GSK, Vodafone collaborate to help increase child vaccinations in Africa
GlaxoSmithKline and Vodafone have formed a partnership to harness innovative mobile technology to help vaccinate more children against common infectious diseases in Africa.
At first, the focus of the new partnership will be a one-year pilot vaccination project in Mozambique, supported by Save the Children and run in collaboration with the Mozambique Ministry of Health. The aim is to establish if mobile technology solutions could increase the number of children covered by vaccination in Mozambique by an additional 5-10% through helping to encourage mothers to take up vaccination services, support health workers, improve record keeping, and enable better management of vaccine stock.
“Innovative technologies – whether mobile devices, medicines or vaccines – are helping to transform global health. Organisations such as UNICEF and GAVI have played a key role in making vaccines much more accessible in Africa but barriers still exist which stop children from benefitting from basic immunisation. This new partnership combines GSK’s expertise, knowledge and resources with those of Vodafone with the potential to deliver life-saving vaccines to tens of thousands more children in Mozambique. Our hope is that together we will create a sustainable and scalable model which could ultimately be replicated to help more children live healthy lives across developing countries.”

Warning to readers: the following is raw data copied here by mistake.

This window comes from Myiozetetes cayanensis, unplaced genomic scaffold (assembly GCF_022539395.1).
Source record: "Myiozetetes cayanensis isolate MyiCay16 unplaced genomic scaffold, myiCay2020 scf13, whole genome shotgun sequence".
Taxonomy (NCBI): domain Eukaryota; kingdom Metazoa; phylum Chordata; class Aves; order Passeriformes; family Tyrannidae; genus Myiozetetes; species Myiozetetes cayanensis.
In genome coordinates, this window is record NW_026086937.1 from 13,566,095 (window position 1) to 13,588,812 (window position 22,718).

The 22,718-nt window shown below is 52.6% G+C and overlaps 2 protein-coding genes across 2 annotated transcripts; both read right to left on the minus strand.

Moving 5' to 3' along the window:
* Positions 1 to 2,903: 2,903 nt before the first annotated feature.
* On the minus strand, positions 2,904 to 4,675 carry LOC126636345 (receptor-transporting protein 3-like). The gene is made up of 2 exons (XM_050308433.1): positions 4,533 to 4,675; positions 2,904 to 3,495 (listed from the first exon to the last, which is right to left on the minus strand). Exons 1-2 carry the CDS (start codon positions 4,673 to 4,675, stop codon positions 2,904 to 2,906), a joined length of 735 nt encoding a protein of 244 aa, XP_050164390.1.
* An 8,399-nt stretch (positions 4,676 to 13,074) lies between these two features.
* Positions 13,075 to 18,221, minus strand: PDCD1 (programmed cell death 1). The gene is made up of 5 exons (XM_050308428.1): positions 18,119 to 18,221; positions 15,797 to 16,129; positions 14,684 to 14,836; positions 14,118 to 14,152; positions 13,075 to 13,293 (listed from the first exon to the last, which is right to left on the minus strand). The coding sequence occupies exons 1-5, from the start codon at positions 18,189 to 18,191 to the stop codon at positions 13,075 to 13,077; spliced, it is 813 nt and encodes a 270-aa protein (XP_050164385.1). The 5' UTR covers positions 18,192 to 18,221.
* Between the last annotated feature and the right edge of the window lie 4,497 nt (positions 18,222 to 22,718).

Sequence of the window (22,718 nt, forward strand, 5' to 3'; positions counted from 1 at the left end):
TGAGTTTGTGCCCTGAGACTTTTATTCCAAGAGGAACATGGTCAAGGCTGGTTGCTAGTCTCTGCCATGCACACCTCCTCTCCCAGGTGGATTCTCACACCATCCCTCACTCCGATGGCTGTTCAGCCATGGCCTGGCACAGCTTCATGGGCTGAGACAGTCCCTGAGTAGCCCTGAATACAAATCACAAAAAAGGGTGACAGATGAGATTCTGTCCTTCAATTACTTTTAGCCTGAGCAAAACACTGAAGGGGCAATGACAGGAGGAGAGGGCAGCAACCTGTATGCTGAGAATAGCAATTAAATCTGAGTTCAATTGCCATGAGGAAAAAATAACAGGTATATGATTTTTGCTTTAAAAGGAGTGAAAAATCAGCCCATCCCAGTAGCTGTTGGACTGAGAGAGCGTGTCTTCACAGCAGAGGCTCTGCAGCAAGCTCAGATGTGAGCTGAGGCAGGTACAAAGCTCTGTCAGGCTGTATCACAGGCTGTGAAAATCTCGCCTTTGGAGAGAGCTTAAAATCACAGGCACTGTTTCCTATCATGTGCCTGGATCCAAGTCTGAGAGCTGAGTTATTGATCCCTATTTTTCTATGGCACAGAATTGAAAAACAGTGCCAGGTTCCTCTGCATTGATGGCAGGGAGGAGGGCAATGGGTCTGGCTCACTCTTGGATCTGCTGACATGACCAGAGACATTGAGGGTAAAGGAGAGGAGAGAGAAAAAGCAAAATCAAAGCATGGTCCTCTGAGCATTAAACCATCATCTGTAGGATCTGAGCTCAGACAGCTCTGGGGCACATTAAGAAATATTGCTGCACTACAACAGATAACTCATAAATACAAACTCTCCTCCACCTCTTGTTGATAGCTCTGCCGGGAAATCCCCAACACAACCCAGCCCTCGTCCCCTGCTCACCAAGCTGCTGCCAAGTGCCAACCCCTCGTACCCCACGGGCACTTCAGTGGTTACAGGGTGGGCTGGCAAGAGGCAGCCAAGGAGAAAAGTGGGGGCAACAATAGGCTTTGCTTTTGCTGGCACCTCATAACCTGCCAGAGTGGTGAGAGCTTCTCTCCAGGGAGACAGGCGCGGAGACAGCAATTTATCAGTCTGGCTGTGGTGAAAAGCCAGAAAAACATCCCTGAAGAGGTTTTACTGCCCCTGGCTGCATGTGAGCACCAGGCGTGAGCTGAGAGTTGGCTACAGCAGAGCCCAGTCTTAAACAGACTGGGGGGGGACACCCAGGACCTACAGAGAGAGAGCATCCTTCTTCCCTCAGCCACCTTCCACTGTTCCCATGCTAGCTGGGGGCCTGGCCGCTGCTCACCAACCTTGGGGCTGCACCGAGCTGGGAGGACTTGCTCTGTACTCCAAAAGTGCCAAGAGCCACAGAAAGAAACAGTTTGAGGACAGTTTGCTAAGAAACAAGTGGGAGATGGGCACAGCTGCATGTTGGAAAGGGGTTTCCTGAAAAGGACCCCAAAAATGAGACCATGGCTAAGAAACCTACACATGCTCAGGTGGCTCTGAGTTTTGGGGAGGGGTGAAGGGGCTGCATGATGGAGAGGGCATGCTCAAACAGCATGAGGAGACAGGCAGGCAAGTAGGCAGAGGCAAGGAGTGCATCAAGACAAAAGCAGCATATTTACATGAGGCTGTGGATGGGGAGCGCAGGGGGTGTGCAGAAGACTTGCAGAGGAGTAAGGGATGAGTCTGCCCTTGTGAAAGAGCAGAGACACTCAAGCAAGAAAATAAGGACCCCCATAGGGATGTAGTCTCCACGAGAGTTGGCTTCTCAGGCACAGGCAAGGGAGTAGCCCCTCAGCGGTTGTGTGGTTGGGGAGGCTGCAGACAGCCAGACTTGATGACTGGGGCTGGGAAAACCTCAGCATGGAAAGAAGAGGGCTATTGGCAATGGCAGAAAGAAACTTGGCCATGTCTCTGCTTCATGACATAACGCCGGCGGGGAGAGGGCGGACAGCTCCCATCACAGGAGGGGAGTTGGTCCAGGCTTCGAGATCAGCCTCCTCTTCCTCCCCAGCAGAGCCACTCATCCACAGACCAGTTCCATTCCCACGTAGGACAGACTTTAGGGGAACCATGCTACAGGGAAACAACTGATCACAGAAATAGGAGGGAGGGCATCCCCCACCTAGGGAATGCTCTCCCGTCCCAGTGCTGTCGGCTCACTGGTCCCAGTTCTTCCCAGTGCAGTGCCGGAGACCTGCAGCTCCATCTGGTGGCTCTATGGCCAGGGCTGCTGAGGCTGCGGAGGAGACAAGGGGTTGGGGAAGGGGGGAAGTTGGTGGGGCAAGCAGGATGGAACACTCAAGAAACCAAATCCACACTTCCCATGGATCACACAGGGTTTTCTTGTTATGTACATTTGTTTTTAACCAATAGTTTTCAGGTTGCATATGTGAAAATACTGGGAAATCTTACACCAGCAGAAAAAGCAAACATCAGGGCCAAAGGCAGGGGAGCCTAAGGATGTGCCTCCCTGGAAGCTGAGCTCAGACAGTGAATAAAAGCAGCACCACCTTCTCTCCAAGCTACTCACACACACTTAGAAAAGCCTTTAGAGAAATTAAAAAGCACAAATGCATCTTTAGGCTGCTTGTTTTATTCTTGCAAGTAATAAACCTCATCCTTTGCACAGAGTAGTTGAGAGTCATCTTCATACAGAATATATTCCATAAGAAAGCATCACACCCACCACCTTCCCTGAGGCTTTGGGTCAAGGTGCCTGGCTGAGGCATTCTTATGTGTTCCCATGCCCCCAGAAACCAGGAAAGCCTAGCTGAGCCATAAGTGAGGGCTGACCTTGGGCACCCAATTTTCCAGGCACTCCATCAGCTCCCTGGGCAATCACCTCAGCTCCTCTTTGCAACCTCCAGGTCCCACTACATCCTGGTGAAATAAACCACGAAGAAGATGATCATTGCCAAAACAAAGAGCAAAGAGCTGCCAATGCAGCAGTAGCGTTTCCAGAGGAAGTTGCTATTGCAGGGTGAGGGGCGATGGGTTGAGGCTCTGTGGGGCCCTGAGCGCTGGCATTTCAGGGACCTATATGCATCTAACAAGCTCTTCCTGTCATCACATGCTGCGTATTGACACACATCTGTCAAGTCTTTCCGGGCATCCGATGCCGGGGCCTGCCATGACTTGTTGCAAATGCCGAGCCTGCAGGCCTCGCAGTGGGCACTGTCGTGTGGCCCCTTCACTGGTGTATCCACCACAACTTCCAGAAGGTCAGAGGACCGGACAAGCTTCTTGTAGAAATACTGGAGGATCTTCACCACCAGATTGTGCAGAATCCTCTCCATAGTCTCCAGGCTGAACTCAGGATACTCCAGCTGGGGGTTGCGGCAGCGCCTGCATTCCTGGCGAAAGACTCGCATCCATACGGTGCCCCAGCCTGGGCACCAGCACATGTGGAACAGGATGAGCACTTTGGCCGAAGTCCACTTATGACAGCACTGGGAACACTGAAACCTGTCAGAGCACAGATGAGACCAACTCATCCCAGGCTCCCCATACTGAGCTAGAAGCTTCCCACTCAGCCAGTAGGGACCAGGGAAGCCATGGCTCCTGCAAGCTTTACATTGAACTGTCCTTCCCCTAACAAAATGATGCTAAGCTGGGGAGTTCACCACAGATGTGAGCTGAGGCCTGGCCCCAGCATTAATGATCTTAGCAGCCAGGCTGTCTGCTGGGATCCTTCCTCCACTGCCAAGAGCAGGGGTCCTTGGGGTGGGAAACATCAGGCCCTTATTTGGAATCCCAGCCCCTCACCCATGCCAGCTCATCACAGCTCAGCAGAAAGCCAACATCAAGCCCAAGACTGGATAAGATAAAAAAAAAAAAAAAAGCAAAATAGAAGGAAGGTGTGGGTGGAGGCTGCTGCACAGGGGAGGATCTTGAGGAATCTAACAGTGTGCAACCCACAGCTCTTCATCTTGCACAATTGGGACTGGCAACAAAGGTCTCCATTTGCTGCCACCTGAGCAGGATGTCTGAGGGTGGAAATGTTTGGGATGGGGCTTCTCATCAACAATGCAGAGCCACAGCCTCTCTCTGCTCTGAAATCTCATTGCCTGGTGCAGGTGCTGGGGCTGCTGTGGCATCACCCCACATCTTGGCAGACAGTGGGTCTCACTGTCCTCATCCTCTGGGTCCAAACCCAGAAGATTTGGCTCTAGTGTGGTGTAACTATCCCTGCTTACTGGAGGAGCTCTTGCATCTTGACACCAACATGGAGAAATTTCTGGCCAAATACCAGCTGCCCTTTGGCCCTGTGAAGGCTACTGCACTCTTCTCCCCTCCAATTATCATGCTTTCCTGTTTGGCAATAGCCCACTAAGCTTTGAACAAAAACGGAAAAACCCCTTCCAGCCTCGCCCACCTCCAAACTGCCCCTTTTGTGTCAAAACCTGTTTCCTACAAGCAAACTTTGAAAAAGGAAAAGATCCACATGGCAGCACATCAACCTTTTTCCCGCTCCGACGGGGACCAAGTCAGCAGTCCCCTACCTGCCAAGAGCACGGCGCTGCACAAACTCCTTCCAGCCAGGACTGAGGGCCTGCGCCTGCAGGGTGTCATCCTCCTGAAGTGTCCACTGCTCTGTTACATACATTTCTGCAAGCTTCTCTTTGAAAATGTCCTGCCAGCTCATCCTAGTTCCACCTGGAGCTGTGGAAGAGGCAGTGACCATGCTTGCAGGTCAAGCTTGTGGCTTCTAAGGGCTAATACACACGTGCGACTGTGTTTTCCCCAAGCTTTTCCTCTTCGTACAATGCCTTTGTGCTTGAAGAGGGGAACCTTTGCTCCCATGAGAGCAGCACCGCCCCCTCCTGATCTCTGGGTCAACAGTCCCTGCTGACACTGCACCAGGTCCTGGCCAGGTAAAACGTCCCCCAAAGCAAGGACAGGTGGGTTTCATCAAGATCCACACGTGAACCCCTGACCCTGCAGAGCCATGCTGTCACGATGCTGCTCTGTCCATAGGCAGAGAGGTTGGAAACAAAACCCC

Sir Andrew Witty, CEO of GSK.
The pilot will include up to 100 clinics and will be independently tested to prove its impact, effectiveness and cost benefits. To ensure open access, the platform will be available to caregivers across any mobile network and can be used to increase take-up of any selected vaccine.
“Vodafone is committed to investing in mobile technologies that can transform healthcare in both developed and emerging markets. These partnerships have the potential to save millions of children’s lives in some of the world’s poorest countries and we are delighted to support this critically important endeavour.”
Vittorio Colao, CEO of Vodafone.
If successful, the project will create a model that can be replicated throughout Mozambique and scaled across Africa to reach thousands more children with life-saving vaccination. Despite major advances in the vaccination space, it’s estimated that up to a fifth of children worldwide still don’t receive basic vaccines.
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